“We use the term ‘the CEO lifecycle.’ So if you start at the beginning of the lifecycle, I think part of it is there’s been a lack of attention to effective CEO succession planning within many organizations, so the default is they turn to external hires,” said Plotnick. 

Organizations tend to overvalue what’s outside and undervalue what’s inside — it’s the classic “grass is always greener” conundrum. 

“There hasn’t always been sufficient attention to growing your resources internally,” she said. “So (the external hires) may have some of the technical skills and the industry knowledge but they may not be a good fit for the organization.”

There’s also a need to understand there is not a generic CEO slot to be filled — it’s about looking at the specifics of what the organization requires from a strategy perspective.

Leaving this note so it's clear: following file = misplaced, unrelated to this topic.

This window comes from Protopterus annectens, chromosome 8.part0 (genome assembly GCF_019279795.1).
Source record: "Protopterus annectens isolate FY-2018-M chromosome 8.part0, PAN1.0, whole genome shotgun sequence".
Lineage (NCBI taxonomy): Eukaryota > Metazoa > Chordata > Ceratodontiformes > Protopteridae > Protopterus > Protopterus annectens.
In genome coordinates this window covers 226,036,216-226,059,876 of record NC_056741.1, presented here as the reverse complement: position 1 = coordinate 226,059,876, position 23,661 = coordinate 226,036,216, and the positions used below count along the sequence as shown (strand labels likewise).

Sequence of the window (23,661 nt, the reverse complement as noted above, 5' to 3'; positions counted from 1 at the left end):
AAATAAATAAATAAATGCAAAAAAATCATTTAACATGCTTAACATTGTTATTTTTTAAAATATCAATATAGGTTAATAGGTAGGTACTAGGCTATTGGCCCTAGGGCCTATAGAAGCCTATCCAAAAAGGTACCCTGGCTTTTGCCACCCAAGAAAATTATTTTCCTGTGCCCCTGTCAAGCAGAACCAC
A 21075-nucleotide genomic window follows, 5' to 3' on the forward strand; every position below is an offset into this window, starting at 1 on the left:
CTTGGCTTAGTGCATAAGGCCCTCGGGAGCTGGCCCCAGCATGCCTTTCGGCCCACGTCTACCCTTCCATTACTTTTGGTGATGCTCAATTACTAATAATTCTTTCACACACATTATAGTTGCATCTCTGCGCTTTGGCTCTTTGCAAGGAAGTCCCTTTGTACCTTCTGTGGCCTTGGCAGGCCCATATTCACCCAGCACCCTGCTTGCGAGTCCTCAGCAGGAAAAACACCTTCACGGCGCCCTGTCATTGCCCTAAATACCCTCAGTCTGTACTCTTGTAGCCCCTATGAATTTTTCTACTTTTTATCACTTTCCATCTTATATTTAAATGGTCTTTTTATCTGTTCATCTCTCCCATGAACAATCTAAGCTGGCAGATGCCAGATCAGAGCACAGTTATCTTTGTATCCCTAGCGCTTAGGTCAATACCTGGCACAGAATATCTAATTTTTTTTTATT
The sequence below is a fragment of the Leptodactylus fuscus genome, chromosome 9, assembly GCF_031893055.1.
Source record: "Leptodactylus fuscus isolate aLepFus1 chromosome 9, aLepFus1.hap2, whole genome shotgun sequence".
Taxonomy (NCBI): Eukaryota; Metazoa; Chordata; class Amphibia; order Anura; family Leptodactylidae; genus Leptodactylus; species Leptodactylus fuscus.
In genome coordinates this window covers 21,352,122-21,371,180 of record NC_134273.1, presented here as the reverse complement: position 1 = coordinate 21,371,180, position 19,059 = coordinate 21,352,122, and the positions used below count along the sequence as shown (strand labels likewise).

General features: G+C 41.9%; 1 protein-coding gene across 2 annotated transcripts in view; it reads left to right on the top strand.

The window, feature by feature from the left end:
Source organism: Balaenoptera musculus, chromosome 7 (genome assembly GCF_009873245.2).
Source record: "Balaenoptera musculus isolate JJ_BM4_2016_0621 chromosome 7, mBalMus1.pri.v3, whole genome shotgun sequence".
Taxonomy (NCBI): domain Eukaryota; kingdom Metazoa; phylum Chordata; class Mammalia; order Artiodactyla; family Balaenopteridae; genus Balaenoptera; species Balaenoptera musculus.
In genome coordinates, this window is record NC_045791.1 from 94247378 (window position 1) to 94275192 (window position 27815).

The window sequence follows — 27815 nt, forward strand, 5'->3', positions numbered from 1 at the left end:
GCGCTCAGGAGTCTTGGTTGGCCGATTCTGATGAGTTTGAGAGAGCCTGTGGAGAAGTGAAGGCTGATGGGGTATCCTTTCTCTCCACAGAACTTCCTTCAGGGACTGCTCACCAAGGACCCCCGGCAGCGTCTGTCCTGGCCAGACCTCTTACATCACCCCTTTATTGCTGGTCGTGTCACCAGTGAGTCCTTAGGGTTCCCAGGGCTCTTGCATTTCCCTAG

“What is happening within the sector? (Use) that as a basis for identifying your success profile for your CEO and what’s going to be required going forward,” said Plotnick. 

“There has sometimes been too much reliance on big names and not enough (attention to) making sure those big names have a track record in what’s specifically required for that organization.” 

In addition, particularly with activist shareholders, if the CEO is not actively reaching out and bringing them onside, there isn’t a great deal of patience, said Plotnick. 

“There is more of a focus on the short-term, and if you’re not doing things quickly enough, (shareholders) have increasingly more power in… calling for the head of the CEO when that quarter or that year is not quite what is expected.”